The Village Blacksmith
My Grandfather was a Blacksmith in Old Luffany. this was before the days of the car tractor and modern machinery.
He was a very busy man. He made his living in the Forge, shoeing horses, making gates,mending ploughs, harrows, shovels and anything made from iron. Mostly he spent his time shoeing horses.
Wet days were his busiest because farmers could do little outdoor work so consequently they brought their horses to the Forge to be shod. Queues of 8 to 10 horses were commonplace.
Like the local Creamery, the Forge was the University of the rural populace where tales of yore were related, major topics were discussed and sports events deliberated upon with great gusto.
Grandfather had to travel to Waterford on his bicycle to purchase iron for the Forge. He heated the iron on a big coal fire and when red he shaped it on the anvil, a large iron block. While still hot he measured the horses hoof for size, and blew the smoke of the burning hoof trying to mark the shape of the shoe.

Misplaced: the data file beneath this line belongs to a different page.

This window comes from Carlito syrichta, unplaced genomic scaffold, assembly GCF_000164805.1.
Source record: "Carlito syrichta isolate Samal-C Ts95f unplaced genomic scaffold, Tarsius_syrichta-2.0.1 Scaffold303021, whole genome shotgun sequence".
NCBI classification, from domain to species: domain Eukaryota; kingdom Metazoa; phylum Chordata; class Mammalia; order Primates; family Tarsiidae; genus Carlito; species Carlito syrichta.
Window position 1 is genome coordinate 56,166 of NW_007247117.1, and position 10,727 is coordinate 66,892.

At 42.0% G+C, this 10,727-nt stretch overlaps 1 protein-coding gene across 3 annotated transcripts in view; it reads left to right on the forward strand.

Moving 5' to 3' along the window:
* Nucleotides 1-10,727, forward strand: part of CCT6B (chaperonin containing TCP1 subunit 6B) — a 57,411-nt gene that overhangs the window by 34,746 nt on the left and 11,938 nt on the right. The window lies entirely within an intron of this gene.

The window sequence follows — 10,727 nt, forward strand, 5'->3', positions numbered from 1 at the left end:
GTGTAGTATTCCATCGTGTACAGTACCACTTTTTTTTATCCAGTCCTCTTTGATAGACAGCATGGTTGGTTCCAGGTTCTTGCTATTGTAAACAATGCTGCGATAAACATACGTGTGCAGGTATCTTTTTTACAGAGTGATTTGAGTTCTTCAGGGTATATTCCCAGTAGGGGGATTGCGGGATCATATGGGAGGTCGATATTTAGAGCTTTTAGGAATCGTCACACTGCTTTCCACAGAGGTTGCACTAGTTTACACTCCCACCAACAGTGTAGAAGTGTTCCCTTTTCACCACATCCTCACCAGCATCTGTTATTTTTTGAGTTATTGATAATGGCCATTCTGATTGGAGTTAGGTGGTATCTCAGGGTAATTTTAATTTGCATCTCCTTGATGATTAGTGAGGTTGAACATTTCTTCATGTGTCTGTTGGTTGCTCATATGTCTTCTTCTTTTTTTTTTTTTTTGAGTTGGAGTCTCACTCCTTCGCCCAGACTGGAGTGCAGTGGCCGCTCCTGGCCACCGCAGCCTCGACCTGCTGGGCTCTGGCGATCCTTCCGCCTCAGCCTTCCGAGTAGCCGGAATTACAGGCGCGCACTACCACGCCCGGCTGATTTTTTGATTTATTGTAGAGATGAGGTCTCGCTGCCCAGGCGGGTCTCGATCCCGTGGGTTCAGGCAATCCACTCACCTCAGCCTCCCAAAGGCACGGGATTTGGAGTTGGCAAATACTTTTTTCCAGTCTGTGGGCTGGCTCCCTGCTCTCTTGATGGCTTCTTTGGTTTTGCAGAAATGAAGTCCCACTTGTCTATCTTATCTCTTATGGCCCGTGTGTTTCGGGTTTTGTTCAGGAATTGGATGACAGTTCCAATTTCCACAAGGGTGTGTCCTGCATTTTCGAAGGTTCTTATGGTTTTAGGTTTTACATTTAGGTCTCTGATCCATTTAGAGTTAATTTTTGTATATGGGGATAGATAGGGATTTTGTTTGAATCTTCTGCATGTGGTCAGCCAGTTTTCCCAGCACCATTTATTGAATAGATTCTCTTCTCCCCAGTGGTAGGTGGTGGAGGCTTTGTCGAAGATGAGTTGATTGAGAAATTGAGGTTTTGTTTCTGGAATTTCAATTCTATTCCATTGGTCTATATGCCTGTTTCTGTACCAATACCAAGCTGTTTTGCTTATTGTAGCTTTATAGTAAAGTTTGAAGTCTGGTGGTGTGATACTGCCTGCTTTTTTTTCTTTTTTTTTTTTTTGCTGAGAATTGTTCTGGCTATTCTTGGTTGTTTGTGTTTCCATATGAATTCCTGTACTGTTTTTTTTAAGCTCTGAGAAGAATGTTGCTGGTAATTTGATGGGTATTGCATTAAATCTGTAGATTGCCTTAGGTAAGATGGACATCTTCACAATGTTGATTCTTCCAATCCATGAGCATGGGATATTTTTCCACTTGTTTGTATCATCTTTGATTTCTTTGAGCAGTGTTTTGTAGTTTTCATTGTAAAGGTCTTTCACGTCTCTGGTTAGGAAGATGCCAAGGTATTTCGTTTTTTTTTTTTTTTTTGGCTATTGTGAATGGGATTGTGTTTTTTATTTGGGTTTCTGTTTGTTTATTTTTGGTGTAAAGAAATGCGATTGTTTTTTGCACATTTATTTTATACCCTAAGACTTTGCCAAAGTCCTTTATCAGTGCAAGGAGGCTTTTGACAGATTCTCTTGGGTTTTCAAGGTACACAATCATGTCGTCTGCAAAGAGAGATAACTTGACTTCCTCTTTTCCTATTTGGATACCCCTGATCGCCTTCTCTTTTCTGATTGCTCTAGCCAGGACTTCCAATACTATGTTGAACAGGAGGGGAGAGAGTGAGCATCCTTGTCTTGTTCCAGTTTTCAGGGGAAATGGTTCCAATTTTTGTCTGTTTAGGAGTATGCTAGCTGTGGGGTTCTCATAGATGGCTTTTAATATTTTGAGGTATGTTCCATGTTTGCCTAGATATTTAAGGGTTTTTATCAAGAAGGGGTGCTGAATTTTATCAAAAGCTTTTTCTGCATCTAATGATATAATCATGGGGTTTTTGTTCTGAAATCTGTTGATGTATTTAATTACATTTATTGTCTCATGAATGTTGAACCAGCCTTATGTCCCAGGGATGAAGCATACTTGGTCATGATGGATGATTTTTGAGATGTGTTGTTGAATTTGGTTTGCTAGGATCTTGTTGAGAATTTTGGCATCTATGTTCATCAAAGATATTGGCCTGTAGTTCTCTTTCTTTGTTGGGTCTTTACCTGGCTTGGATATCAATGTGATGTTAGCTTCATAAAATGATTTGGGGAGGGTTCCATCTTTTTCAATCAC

He cooled the shoe in a through of cold water until it was ready. He then paired the hoof with a special knife. When satisfied he hammered home the shoe with seven nails with precise beats of his hammer.
The Forge is no longer used and has been closed for many years. The Anvil, bellows, firebench and many of the tools are still there. The Anvil sounds can no longer be heard by children coming home from school, just a forgotten memory.
Can there still be a place for the forge in this age of Technology?